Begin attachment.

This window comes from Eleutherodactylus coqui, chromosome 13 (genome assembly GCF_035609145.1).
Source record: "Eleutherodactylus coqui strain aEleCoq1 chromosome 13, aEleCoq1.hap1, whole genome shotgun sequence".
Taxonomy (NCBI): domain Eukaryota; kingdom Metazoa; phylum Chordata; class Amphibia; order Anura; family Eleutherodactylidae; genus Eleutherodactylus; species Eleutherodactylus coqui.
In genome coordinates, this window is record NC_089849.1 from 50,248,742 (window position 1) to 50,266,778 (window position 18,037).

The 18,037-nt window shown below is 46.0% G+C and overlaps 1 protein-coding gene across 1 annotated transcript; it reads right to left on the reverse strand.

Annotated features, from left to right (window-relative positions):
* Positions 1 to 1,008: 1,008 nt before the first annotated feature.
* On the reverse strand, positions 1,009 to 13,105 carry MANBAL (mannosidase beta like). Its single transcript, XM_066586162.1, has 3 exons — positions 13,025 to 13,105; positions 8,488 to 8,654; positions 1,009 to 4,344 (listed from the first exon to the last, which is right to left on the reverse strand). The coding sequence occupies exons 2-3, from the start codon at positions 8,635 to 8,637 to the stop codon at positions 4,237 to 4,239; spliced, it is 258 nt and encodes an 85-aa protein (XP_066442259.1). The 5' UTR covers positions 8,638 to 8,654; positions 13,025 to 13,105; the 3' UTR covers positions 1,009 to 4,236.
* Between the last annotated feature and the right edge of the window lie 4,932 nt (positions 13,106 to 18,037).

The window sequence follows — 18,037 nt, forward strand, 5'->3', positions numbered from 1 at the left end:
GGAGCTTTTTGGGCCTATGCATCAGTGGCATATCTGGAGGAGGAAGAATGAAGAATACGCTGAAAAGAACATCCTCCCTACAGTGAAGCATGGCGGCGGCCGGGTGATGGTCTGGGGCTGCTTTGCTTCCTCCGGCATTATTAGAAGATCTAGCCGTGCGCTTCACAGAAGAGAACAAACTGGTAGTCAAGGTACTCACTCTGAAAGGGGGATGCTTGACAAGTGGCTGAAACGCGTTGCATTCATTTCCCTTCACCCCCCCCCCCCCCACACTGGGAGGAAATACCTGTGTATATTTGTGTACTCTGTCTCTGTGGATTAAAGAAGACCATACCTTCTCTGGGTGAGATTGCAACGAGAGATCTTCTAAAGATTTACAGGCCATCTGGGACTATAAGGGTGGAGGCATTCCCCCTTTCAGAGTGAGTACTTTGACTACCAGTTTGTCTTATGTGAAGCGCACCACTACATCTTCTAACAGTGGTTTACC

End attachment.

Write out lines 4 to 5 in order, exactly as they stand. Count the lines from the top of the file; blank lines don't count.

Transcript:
In genome coordinates, this window is record NC_089849.1 from 50,248,742 (window position 1) to 50,266,778 (window position 18,037).

The 18,037-nt window shown below is 46.0% G+C and overlaps 1 protein-coding gene across 1 annotated transcript; it reads right to left on the reverse strand.